i.e., electronic sound reproduction.

Perhaps of greatest importance to the recording industry,

Murray was one of the first artists--and certainly the most

successful of this group--to focus his energies on the studio

environment. Whereas many of his contemporaries concentrated

on live performance venues such as vaudeville and opera as well

as other professions (e.g., artist management, executive slots

with record companies, politics, education), Murray made a

living largely from the accumulated receipts of his recording

sessions. He considered himself a professional recording

artist, a significant point in an era when such work was

not widely respected. Even many of the recording artists

of that era had reservations about the aesthetic value of the

medium. Concerning the liberties taken by record companies

at the outset of his career, Harry Macdonough commented,

"That didn't matter, because I was completely

indifferent to what they called me. I thought

then that record-making was a sort of lowdown

business, anyway."

Sammy Herman, a xylaphonist who performed with Murray

and Burr as part of the Victor Eight during the mid-1920s,

had negative feelings upon hearing the results of his first

recording for Clear Tone, recalling, "It didn't sound the way

I expected it to sound. I didn't like it."

While a measure of this ill repute was a result of the

poor sound reproduction characterizing pioneer era records

and cylinders, certain artists were simply endowed with poor

recording voices. Sophie Tucker's reaction upon hearing her

first takes represented evidence that sensational live

performers did not always translate well to the studio (as

well as justifying the existence of a cadre of professional

record makers who possessed the voices, diction, and

techniques necessary to produced good records):

"I made the songs "The Lovin' Rag" and "That

Lovin' Two-Step Man." I worked a whole morning

on them. When I heard the playback I turned to

the boys and let out a yell: ‘My Gad, I sound

like a foghorn!’ I was terrible."

Classical music artists held similar reservations about

the new industry. Arturo Toscanini, the most famous conductor

of the first half of the twentieth century, spent little time in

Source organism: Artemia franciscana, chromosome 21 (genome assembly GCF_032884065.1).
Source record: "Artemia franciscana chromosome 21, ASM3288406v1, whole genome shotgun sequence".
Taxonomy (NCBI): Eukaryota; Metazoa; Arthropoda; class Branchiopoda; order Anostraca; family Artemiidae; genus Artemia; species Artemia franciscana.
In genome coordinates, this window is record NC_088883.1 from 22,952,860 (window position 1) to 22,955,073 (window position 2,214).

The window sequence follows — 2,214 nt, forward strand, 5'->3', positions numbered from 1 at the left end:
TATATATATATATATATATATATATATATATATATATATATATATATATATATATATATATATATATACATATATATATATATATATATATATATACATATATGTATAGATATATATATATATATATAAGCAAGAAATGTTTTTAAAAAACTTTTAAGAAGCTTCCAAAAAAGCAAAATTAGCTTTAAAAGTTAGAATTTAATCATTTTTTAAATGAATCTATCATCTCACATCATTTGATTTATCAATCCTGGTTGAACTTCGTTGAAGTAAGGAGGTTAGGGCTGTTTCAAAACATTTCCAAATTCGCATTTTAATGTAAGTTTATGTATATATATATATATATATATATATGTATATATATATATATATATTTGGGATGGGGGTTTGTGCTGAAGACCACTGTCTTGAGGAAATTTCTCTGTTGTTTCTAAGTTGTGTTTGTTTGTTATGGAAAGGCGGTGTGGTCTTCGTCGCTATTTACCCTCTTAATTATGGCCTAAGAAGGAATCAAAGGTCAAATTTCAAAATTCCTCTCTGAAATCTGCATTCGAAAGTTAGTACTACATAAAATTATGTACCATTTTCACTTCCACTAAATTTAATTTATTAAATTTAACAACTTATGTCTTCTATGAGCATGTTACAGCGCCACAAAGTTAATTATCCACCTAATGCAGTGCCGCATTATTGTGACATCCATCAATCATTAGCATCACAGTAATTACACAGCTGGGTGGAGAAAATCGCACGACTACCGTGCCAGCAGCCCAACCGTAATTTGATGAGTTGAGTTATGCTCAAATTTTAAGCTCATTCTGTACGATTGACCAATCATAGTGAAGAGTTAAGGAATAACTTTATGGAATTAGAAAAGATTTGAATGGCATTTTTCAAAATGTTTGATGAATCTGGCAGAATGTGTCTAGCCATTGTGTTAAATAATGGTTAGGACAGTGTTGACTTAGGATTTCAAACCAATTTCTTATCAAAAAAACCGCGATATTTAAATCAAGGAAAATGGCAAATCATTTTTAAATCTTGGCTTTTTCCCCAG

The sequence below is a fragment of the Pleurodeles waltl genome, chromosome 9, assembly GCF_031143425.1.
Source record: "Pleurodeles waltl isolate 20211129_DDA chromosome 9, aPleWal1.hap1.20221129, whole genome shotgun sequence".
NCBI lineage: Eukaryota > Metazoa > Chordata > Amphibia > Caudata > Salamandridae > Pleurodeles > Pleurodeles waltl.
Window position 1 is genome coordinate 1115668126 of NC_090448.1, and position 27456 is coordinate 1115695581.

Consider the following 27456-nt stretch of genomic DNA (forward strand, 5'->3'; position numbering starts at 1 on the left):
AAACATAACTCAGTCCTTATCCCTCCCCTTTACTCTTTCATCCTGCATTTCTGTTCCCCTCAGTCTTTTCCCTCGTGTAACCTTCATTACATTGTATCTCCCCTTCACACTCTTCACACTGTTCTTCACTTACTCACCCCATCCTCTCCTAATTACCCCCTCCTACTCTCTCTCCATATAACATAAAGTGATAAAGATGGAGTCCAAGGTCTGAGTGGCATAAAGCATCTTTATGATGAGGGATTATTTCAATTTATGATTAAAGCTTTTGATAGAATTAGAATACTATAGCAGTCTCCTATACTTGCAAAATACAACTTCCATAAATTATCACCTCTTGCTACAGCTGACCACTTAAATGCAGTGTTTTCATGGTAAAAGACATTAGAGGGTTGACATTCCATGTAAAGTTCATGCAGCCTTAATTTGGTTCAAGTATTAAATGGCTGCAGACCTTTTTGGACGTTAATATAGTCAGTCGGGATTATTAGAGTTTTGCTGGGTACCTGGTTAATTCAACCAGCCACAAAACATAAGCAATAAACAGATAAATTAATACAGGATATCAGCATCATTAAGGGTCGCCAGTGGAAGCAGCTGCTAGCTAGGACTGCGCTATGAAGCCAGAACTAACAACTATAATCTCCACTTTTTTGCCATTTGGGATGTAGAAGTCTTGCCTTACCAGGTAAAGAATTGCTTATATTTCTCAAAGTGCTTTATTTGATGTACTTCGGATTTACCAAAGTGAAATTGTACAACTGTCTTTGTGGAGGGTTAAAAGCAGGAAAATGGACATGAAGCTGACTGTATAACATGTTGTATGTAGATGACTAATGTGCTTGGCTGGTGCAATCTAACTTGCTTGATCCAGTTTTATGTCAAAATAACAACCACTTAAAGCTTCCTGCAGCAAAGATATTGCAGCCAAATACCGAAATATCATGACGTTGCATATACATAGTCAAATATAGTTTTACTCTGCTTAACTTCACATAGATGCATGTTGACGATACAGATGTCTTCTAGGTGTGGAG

the studio prior to the 1930s. He only began recording heavily

when he was convinced that the technology was sufficiently

advanced to permit reasonably decent sound reproduction

and he given complete control over the process. Caruso,

whose name is virtually synonymous with early recording,

also became involved with extreme misgivings, remaining

highly selective regarding his sessions right up to his

death.

Murray also deserves credit for his role in either

introducing or popularizing countless pop music standards,

including the more notable compositions of the leading

American songwriters of that era such as Irving Berlin,

George M. Cohan, and the von Tilzer brothers, Al and Harry.

The monographs and reference sources available to the

present generation tend to emphasize the role played by

Broadway and other stage performers in putting across a

song to the public. However, few Americans of that day

had the opportunity to take in a stage show featuring the

leading performing artists unless they were financially

well off and resided near the cultural centers generally

located on the Eastern seaboard (e.g., Boston, New York,

Philadelphia, Washington, D.C.). But many rank-and-file

Americans did own cylinder players and Victrolas. Popular

recordings, sold in a wide variety of retail outlets

honeycombing the nation as well as via mail order, often

sold millions of units at a time when radio and television

were not available in the home. Murray and his chief rivals

were household names on a par with sport celebrities like Babe

Ruth and movie stars such as Charlie Chaplin. Composers worked

hard to get their material recorded by these artists; in turn,